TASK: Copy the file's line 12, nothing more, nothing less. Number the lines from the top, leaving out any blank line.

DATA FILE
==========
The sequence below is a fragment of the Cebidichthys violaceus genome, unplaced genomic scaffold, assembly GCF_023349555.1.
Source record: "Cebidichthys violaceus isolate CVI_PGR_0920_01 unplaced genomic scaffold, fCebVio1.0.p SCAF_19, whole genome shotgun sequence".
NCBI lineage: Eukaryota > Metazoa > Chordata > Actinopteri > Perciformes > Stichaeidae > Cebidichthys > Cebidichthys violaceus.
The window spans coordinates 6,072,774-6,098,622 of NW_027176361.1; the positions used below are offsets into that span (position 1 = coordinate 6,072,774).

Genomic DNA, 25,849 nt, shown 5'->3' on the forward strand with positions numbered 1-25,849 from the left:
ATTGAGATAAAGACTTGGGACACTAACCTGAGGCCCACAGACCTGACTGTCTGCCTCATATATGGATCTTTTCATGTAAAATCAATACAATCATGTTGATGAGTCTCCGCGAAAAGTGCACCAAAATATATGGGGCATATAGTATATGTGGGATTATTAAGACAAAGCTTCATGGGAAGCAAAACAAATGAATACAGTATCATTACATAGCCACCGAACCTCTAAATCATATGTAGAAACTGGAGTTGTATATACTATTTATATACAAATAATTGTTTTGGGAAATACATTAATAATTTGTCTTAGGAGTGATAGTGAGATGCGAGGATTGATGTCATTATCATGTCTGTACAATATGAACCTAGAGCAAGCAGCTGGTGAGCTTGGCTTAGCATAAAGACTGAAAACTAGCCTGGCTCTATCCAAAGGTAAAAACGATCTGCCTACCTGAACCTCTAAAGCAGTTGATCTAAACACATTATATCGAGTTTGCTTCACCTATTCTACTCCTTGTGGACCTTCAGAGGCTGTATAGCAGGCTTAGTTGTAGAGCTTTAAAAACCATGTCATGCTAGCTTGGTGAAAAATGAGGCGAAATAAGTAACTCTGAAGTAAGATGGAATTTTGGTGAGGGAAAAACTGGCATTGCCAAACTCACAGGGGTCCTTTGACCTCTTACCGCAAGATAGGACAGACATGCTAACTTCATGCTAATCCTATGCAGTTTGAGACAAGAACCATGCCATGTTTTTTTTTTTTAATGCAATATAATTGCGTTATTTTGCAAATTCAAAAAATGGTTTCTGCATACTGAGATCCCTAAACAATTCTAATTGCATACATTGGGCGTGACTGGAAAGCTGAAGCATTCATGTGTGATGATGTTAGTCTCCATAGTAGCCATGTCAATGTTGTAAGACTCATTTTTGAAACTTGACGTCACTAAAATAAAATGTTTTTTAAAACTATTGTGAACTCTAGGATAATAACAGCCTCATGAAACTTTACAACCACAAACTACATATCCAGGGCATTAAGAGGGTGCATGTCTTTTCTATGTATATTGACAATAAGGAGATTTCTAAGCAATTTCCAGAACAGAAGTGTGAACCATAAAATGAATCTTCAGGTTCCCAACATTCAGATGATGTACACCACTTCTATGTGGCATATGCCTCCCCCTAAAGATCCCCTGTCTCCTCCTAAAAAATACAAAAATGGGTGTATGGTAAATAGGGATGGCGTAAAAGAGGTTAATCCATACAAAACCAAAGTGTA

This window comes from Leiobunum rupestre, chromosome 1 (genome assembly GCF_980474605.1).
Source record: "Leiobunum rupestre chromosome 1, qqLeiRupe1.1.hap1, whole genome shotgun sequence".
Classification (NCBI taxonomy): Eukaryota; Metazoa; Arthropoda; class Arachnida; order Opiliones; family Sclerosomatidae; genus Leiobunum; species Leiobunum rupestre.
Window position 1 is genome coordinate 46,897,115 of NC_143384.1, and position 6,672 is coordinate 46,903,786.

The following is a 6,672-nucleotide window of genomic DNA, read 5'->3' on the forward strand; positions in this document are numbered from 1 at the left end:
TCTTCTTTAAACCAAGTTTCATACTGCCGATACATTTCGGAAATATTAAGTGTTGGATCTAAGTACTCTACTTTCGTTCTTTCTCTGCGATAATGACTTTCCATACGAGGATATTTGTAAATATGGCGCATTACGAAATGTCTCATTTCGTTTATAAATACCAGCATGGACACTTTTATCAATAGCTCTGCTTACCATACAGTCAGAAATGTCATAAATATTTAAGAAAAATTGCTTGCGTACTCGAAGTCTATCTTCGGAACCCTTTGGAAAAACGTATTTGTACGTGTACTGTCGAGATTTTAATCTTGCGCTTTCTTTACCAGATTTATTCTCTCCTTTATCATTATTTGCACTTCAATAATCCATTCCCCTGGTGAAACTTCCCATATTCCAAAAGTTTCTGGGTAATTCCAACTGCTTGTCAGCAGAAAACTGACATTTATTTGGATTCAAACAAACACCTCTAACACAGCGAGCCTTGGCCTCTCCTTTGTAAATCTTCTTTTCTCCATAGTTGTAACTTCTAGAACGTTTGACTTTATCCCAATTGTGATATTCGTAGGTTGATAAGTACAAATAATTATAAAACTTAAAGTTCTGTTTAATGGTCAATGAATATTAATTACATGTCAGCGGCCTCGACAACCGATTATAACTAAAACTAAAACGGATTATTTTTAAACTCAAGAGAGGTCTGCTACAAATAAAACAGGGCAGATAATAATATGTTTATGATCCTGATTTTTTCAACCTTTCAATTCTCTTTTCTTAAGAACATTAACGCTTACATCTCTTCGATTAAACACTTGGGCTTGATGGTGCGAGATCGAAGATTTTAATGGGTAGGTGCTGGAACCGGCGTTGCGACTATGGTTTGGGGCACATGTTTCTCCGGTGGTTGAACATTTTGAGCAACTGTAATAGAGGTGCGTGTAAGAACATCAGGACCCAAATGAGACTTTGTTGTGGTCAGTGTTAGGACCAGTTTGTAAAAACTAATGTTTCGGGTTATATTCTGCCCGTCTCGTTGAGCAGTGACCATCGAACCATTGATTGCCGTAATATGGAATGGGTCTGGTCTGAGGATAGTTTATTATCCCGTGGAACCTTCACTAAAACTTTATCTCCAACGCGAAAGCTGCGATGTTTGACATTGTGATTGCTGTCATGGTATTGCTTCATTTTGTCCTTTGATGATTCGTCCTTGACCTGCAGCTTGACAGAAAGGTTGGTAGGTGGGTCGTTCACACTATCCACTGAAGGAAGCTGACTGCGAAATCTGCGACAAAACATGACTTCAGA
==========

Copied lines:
TCTTCTTTAAACCAAGTTTCATACTGCCGATACATTTCGGAAATATTAAGTGTTGGATCTAAGTACTCTACTTTCGTTCTTTCTCTGCGATAATGACTTTCCATACGAGGATATTTGTAAATATGGCGCATTACGAAATGTCTCATTTCGTTTATAAATACCAGCATGGACACTTTTATCAATAGCTCTGCTTACCATACAGTCAGAAATGTCATAAATATTTAAGAAAAATTGCTTGCGTACTCGAAGTCTATCTTCGGAACCCTTTGGAAAAACGTATTTGTACGTGTACTGTCGAGATTTTAATCTTGCGCTTTCTTTACCAGATTTATTCTCTCCTTTATCATTATTTGCACTTCAATAATCCATTCCCCTGGTGAAACTTCCCATATTCCAAAAGTTTCTGGGTAATTCCAACTGCTTGTCAGCAGAAAACTGACATTTATTTGGATTCAAACAAACACCTCTAACACAGCGAGCCTTGGCCTCTCCTTTGTAAATCTTCTTTTCTCCATAGTTGTAACTTCTAGAACGTTTGACTTTATCCCAATTGTGATATTCGTAGGTTGATAAGTACAAATAATTATAAAACTTAAAGTTCTGTTTAATGGTCAATGAATATTAATTACATGTCAGCGGCCTCGACAACCGATTATAACTAAAACTAAAACGGATTATTTTTAAACTCAAGAGAGGTCTGCTACAAATAAAACAGGGCAGATAATAATATGTTTATGATCCTGATTTTTTCAACCTTTCAATTCTCTTTTCTTAAGAACATTAACGCTTACATCTCTTCGATTAAACACTTGGGCTTGATGGTGCGAGATCGAAGATTTTAATGGGTAGGTGCTGGAACCGGCGTTGCGACTATGGTTTGGGGCACATGTTTCTCCGGTGGTTGAACATTTTGAGCAACTGTAATAGAGGTGCGTGTAAGAACATCAGGACCCAAATGAGACTTTGTTGTGGTCAGTGTTAGGACCAGTTTGTAAAAACTAATGTTTCGGGTTATATTCTGCCCGTCTCGTTGAGCAGTGACCATCGAACCATTGATTGCCGTAATATGGAATGGGTCTGGTCTGAGGATAGTTTATTATCCCGTGGAACCTTCACTAAAACTTTATCTCCAACGCGAAAGCTGCGATGTTTGACATTGTGATTGCTGTCATGGTATTGCTTCATTTTGTCCTTTGATGATTCGTCCTTGACCTGCAGCTTGACAGAAAGGTTGGTAGGTGGGTCGTTCACACTATCCACTGAAGGAAGCTGACTGCGAAATCTGCGACAAAACATGACTTCAGA